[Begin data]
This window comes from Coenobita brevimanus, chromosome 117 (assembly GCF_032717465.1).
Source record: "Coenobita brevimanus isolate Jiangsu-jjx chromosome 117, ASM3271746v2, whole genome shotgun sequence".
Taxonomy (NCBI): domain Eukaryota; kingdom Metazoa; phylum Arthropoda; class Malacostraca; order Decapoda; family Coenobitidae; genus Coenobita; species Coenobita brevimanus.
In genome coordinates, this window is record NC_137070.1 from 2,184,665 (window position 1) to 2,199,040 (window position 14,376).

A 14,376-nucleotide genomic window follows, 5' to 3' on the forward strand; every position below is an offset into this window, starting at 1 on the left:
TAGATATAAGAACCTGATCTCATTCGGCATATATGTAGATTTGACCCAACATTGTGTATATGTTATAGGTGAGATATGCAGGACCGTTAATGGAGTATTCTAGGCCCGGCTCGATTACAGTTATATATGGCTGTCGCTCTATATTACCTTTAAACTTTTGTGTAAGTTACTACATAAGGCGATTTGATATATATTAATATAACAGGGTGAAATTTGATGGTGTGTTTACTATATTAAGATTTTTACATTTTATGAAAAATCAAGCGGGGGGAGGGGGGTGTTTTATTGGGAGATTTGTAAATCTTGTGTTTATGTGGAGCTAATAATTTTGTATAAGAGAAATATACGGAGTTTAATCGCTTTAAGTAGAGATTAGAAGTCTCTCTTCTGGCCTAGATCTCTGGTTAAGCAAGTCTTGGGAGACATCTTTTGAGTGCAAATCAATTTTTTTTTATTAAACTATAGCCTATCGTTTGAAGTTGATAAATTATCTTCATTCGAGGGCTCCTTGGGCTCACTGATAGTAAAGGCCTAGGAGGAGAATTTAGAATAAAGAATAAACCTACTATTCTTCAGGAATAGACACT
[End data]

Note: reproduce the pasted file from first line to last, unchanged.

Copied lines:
This window comes from Coenobita brevimanus, chromosome 117 (assembly GCF_032717465.1).
Source record: "Coenobita brevimanus isolate Jiangsu-jjx chromosome 117, ASM3271746v2, whole genome shotgun sequence".
Taxonomy (NCBI): domain Eukaryota; kingdom Metazoa; phylum Arthropoda; class Malacostraca; order Decapoda; family Coenobitidae; genus Coenobita; species Coenobita brevimanus.
In genome coordinates, this window is record NC_137070.1 from 2,184,665 (window position 1) to 2,199,040 (window position 14,376).

A 14,376-nucleotide genomic window follows, 5' to 3' on the forward strand; every position below is an offset into this window, starting at 1 on the left:
TAGATATAAGAACCTGATCTCATTCGGCATATATGTAGATTTGACCCAACATTGTGTATATGTTATAGGTGAGATATGCAGGACCGTTAATGGAGTATTCTAGGCCCGGCTCGATTACAGTTATATATGGCTGTCGCTCTATATTACCTTTAAACTTTTGTGTAAGTTACTACATAAGGCGATTTGATATATATTAATATAACAGGGTGAAATTTGATGGTGTGTTTACTATATTAAGATTTTTACATTTTATGAAAAATCAAGCGGGGGGAGGGGGGTGTTTTATTGGGAGATTTGTAAATCTTGTGTTTATGTGGAGCTAATAATTTTGTATAAGAGAAATATACGGAGTTTAATCGCTTTAAGTAGAGATTAGAAGTCTCTCTTCTGGCCTAGATCTCTGGTTAAGCAAGTCTTGGGAGACATCTTTTGAGTGCAAATCAATTTTTTTTTATTAAACTATAGCCTATCGTTTGAAGTTGATAAATTATCTTCATTCGAGGGCTCCTTGGGCTCACTGATAGTAAAGGCCTAGGAGGAGAATTTAGAATAAAGAATAAACCTACTATTCTTCAGGAATAGACACT